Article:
“It’s a beautiful example of how to define an endotype from a phenotypic biomarker and then use a specific intervention to improve outcomes,” Ritchlin said. “We need to do this for psoriasis and PsA.”

The ELLIPSS project will utilize the host of -omics tools and technologies (for proteomics, metabolomics, and genomics, for instance) that are making it increasingly possible to dissect the heterogeneity of single diseases and achieve more precision with treatments.

Researchers will collect blood samples and skin and/or synovial tissue biopsies from cohorts of patients with psoriasis and PsA who are treatment naïve as well as patients who are treated with a biologic or DMARD (looking at responders and non-responders). They’ll also study a cohort of psoriasis patients who may be “on a transition pathway” for PsA based on risk factors such as family history, nail psoriasis, scalp psoriasis, and body surface area greater than 5%.

Patients in all cohorts will represent distinct synovio-entheseal domains of PsA and the heterogeneity of psoriasis (for example, plaque, general, pustular, palmoplantar) and will be followed longitudinally.

With regards to PsA, one goal is to “find new pathways in the joint, then find surrogate markers in the blood that we can use to help mark particular subphenotypes [that will be identified through deep phenotyping],” Ritchlin said in an interview after the meeting. “This will lead us hopefully to a more precision-based approach.”

The ELLIPSS team joins other researchers who have been studying rheumatoid arthritis (RA) and systemic lupus erythematosus (SLE) in an earlier iteration of the AIM program, and that will continue this work. Research on RA has thus far elucidated T-cell subsets in the rheumatoid synovium, as well as interactions of mesenchymal cells with the endothelium, for instance, and led to the identification of key molecules such as granzyme A that weren’t previously known to be involved in RA pathogenesis, Ritchin said in the interview. The current AIM work also includes Sjögren’s disease.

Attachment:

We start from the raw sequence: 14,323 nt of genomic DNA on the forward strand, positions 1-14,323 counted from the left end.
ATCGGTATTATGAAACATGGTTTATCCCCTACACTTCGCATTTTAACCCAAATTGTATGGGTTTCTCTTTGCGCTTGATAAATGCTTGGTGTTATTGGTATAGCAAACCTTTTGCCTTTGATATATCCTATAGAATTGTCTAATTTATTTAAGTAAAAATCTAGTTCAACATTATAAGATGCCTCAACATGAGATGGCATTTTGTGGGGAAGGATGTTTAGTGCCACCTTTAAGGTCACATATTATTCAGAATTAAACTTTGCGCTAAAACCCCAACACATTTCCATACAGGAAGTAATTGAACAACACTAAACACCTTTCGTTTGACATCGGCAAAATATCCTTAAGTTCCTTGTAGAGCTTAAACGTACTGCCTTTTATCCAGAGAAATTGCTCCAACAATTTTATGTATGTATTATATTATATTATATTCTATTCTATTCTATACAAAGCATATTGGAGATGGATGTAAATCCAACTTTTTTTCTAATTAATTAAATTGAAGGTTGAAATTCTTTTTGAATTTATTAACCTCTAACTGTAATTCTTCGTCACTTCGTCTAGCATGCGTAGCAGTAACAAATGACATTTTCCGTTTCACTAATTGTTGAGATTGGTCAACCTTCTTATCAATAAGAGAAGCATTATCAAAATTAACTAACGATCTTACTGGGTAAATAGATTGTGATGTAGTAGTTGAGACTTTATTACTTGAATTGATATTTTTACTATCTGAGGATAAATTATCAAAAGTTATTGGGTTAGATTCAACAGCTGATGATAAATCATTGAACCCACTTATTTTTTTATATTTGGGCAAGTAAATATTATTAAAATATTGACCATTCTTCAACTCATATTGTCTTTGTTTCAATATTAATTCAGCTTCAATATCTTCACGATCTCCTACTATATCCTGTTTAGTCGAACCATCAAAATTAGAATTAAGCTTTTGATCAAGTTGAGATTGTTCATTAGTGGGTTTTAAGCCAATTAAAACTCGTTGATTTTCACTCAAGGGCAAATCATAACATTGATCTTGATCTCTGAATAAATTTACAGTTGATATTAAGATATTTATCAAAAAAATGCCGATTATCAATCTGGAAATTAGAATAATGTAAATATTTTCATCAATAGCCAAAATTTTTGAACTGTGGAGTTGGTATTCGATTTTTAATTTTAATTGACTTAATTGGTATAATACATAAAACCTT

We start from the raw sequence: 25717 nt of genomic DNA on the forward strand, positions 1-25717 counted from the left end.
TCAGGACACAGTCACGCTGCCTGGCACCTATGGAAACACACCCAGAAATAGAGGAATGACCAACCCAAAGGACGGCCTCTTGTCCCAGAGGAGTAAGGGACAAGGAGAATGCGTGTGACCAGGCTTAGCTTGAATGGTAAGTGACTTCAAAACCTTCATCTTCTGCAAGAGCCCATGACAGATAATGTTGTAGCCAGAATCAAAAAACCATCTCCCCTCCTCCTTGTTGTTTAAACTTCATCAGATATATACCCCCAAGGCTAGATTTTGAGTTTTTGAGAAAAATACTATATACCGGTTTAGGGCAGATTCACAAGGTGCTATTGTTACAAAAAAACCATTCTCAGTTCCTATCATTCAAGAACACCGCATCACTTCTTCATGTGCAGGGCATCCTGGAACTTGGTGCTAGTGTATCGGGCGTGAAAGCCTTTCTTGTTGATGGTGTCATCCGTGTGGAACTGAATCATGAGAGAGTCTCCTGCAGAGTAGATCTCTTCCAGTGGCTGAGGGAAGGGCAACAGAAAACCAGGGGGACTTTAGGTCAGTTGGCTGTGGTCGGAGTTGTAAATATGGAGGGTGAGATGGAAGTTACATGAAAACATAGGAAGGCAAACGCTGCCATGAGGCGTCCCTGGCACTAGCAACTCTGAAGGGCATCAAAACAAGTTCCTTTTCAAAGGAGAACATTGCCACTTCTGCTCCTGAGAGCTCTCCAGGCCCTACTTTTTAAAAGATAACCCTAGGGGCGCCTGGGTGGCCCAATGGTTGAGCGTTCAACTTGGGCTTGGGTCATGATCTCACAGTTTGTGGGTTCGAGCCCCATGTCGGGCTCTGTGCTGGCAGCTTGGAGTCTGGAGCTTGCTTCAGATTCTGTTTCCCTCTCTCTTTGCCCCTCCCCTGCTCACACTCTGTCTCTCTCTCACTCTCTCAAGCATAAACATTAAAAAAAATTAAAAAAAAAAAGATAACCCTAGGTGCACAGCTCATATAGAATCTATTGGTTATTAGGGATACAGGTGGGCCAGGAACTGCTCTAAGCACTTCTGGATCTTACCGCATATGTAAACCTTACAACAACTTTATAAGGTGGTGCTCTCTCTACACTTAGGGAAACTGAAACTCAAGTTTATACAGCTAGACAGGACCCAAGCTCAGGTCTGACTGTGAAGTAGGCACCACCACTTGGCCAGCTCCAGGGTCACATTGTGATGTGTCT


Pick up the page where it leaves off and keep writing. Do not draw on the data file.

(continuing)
Finding Biomarkers, Diagnostic Signatures

The psoriasis-PsA team has the advantage today of being able to utilize a new technology called spatial transcriptomics, which takes transcriptomics (RNA) from the single-cell level to the tissue level, enabling a look at how disease is affecting cellular organization/tissue architecture, gene activity, and cellular signaling within tissues. “It’s a huge advance in technology,” said Ritchlin. “We can actually see how the cells are interacting in the synovium [and other tissues].”

A paper published in Science Immunology and discussed at the NPF meeting demonstrates the power of special transcriptomics for learning about the skin. Scher, Ritchlin, first authors Rochelle L. Castillo, MD, and Ikjot Sidhu, MS, and other co-investigators reported a “dynamic re-organization of the immune milieu and fibroblasts in PsO lesional and non-lesional skin,” the presence of B cells in lesioned skin, and cellular organization/ecosystems that vary occurring according to clinical severity, among other findings.

Scher is using the tool for his NPF-funded diagnostic test research and as part of his work at NYU Langone for the ELLIPPS project. Among his goals: To “discover new cell populations in the microenvironment and study how they interact with each other, then compare those cells between psoriasis and PsA patients to first understand if they’re any different,” he explained after the meeting. Researchers can then investigate the synovial tissue, comparing cell populations and interactions in both compartments and looking for any shared markers/cytokines/proteins, he said.

Multiomics research, meanwhile, is showing that a test for early PsA detection could potentially combine clinical parameters with integrated multi-omic markers into a “diagnostic signature” of sorts.

Dr Vinod Chandran